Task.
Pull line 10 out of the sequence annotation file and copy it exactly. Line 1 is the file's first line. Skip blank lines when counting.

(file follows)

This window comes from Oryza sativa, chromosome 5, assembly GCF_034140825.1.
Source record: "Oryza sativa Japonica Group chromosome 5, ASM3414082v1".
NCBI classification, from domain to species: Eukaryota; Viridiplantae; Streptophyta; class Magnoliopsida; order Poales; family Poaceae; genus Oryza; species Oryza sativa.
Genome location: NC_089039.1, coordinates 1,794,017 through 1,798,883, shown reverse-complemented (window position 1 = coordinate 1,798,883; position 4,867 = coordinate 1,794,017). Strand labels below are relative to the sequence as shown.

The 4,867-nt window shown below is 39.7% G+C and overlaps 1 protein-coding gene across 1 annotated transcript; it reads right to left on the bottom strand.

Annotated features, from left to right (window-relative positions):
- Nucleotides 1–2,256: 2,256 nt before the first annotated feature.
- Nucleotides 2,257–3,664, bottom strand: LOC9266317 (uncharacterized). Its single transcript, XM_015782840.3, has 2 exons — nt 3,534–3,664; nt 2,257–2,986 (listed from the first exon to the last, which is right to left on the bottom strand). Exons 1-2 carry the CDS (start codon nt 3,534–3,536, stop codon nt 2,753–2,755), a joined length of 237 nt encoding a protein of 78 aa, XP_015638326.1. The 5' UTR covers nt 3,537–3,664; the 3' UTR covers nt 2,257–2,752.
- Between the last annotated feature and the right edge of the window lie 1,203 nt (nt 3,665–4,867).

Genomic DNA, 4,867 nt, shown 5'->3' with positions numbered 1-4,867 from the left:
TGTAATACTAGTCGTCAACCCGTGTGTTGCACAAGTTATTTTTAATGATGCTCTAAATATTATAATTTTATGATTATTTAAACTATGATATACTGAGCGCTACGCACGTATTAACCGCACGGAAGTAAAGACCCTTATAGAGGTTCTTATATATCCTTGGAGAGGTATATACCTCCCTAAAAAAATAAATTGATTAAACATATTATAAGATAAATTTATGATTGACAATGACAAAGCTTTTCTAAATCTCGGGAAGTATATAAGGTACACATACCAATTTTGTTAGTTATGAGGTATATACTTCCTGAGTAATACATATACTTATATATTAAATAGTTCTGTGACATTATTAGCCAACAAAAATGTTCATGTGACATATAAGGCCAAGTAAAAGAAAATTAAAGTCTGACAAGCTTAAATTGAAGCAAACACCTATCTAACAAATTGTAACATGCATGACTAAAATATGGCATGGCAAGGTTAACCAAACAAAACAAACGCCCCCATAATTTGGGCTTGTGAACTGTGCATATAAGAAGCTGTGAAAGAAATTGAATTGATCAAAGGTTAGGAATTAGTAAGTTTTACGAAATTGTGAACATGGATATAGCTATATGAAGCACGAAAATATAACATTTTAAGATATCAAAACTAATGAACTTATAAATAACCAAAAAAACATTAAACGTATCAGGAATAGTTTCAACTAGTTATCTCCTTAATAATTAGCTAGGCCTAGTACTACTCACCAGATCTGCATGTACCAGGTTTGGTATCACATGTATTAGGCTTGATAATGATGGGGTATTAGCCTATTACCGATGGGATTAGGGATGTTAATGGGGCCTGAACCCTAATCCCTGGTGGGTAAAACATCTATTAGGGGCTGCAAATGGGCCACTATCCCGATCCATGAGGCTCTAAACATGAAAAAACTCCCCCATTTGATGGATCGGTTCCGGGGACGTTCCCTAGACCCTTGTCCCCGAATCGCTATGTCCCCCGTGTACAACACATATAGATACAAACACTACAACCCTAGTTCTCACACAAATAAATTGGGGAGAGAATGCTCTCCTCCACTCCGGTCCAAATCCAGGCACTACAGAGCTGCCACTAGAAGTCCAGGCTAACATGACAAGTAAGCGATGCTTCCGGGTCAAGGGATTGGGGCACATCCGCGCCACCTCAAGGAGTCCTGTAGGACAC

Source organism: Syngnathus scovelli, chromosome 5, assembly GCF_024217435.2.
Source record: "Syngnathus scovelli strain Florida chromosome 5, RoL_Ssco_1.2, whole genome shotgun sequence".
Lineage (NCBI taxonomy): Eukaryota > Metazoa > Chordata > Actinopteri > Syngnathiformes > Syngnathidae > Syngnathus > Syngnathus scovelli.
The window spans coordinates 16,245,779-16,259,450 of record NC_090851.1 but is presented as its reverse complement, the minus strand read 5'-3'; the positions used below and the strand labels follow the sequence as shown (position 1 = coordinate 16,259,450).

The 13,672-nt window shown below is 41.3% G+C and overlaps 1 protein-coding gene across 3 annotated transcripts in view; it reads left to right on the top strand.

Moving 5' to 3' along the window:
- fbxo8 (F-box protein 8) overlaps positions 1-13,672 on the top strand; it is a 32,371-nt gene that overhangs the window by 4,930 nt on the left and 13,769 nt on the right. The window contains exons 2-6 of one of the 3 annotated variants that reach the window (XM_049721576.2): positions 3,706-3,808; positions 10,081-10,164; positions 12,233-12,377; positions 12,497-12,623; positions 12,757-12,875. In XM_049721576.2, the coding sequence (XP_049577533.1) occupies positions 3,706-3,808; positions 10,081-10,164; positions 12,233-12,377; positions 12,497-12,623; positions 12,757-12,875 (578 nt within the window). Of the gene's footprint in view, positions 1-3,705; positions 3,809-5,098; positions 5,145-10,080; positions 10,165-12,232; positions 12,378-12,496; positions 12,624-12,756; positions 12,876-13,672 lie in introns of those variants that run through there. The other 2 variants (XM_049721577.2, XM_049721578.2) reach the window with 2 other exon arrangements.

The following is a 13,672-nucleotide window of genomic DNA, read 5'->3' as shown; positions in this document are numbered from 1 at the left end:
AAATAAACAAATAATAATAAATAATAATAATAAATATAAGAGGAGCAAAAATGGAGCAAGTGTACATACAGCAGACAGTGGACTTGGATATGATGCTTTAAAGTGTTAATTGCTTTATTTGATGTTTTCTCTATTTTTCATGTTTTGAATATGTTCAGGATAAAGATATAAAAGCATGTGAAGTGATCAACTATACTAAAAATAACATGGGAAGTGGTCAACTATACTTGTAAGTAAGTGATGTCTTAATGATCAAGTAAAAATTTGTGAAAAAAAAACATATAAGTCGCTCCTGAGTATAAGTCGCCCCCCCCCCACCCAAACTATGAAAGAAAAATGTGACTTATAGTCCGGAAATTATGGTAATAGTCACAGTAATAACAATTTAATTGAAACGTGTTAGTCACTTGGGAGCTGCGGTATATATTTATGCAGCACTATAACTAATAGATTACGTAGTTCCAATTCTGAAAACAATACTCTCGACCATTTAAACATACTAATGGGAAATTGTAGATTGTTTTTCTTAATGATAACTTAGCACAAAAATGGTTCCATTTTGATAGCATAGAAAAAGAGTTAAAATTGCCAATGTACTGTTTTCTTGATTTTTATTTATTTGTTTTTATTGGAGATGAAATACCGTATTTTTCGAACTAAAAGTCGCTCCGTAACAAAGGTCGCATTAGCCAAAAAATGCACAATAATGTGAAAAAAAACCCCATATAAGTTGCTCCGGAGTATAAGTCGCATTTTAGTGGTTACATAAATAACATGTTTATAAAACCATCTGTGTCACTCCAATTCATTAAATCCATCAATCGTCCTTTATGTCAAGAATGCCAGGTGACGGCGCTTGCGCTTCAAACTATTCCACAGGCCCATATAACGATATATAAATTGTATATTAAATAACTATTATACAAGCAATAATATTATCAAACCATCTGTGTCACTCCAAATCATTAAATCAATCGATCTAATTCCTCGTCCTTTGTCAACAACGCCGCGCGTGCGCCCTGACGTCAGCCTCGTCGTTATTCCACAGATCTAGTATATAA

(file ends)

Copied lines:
Genomic DNA, 4,867 nt, shown 5'->3' with positions numbered 1-4,867 from the left: